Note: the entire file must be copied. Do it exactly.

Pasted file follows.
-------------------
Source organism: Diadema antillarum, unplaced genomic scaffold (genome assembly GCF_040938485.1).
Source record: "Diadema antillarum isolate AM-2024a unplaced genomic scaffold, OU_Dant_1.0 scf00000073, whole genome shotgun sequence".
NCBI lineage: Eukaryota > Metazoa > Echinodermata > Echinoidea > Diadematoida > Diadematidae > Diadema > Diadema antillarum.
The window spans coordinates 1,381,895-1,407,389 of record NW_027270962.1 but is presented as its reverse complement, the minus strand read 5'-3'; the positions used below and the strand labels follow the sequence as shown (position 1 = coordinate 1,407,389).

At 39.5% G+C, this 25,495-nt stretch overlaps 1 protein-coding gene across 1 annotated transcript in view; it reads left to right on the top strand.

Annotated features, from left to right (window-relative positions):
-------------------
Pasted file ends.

Source organism: Diadema antillarum, unplaced genomic scaffold (genome assembly GCF_040938485.1).
Source record: "Diadema antillarum isolate AM-2024a unplaced genomic scaffold, OU_Dant_1.0 scf00000073, whole genome shotgun sequence".
NCBI lineage: Eukaryota > Metazoa > Echinodermata > Echinoidea > Diadematoida > Diadematidae > Diadema > Diadema antillarum.
The window spans coordinates 1,381,895-1,407,389 of record NW_027270962.1 but is presented as its reverse complement, the minus strand read 5'-3'; the positions used below and the strand labels follow the sequence as shown (position 1 = coordinate 1,407,389).

At 39.5% G+C, this 25,495-nt stretch overlaps 1 protein-coding gene across 1 annotated transcript in view; it reads left to right on the top strand.

Annotated features, from left to right (window-relative positions):